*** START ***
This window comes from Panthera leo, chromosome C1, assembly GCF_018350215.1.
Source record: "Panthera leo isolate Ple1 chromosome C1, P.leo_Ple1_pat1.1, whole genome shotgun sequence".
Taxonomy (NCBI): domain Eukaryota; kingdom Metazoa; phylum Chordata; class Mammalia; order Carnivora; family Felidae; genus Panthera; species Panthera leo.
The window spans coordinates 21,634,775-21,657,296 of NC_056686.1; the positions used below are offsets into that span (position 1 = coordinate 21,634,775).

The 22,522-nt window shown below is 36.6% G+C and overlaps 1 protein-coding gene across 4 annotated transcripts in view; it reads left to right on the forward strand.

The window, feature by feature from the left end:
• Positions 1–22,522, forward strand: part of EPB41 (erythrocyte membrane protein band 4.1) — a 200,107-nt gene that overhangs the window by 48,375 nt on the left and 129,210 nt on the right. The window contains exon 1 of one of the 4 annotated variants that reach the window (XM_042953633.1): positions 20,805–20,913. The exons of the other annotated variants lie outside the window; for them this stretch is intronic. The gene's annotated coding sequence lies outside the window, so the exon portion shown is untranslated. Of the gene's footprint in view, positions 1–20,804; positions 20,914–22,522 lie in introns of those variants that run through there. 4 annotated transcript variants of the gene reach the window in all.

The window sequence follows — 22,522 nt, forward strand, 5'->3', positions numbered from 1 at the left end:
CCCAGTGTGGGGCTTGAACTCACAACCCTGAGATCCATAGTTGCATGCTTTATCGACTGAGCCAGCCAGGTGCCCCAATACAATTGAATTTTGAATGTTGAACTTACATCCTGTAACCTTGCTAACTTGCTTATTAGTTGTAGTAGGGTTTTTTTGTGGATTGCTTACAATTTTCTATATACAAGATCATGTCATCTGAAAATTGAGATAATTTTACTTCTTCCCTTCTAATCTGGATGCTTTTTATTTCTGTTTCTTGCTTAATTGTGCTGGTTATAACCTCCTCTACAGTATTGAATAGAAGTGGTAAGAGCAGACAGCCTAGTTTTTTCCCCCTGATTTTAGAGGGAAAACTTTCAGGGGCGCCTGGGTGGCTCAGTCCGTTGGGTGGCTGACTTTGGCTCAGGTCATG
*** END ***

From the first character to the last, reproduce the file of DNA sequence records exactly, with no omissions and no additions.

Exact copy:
This window comes from Panthera leo, chromosome C1, assembly GCF_018350215.1.
Source record: "Panthera leo isolate Ple1 chromosome C1, P.leo_Ple1_pat1.1, whole genome shotgun sequence".
Taxonomy (NCBI): domain Eukaryota; kingdom Metazoa; phylum Chordata; class Mammalia; order Carnivora; family Felidae; genus Panthera; species Panthera leo.
The window spans coordinates 21,634,775-21,657,296 of NC_056686.1; the positions used below are offsets into that span (position 1 = coordinate 21,634,775).

The 22,522-nt window shown below is 36.6% G+C and overlaps 1 protein-coding gene across 4 annotated transcripts in view; it reads left to right on the forward strand.

The window, feature by feature from the left end:
• Positions 1–22,522, forward strand: part of EPB41 (erythrocyte membrane protein band 4.1) — a 200,107-nt gene that overhangs the window by 48,375 nt on the left and 129,210 nt on the right. The window contains exon 1 of one of the 4 annotated variants that reach the window (XM_042953633.1): positions 20,805–20,913. The exons of the other annotated variants lie outside the window; for them this stretch is intronic. The gene's annotated coding sequence lies outside the window, so the exon portion shown is untranslated. Of the gene's footprint in view, positions 1–20,804; positions 20,914–22,522 lie in introns of those variants that run through there. 4 annotated transcript variants of the gene reach the window in all.

The window sequence follows — 22,522 nt, forward strand, 5'->3', positions numbered from 1 at the left end:
CCCAGTGTGGGGCTTGAACTCACAACCCTGAGATCCATAGTTGCATGCTTTATCGACTGAGCCAGCCAGGTGCCCCAATACAATTGAATTTTGAATGTTGAACTTACATCCTGTAACCTTGCTAACTTGCTTATTAGTTGTAGTAGGGTTTTTTTGTGGATTGCTTACAATTTTCTATATACAAGATCATGTCATCTGAAAATTGAGATAATTTTACTTCTTCCCTTCTAATCTGGATGCTTTTTATTTCTGTTTCTTGCTTAATTGTGCTGGTTATAACCTCCTCTACAGTATTGAATAGAAGTGGTAAGAGCAGACAGCCTAGTTTTTTCCCCCTGATTTTAGAGGGAAAACTTTCAGGGGCGCCTGGGTGGCTCAGTCCGTTGGGTGGCTGACTTTGGCTCAGGTCATG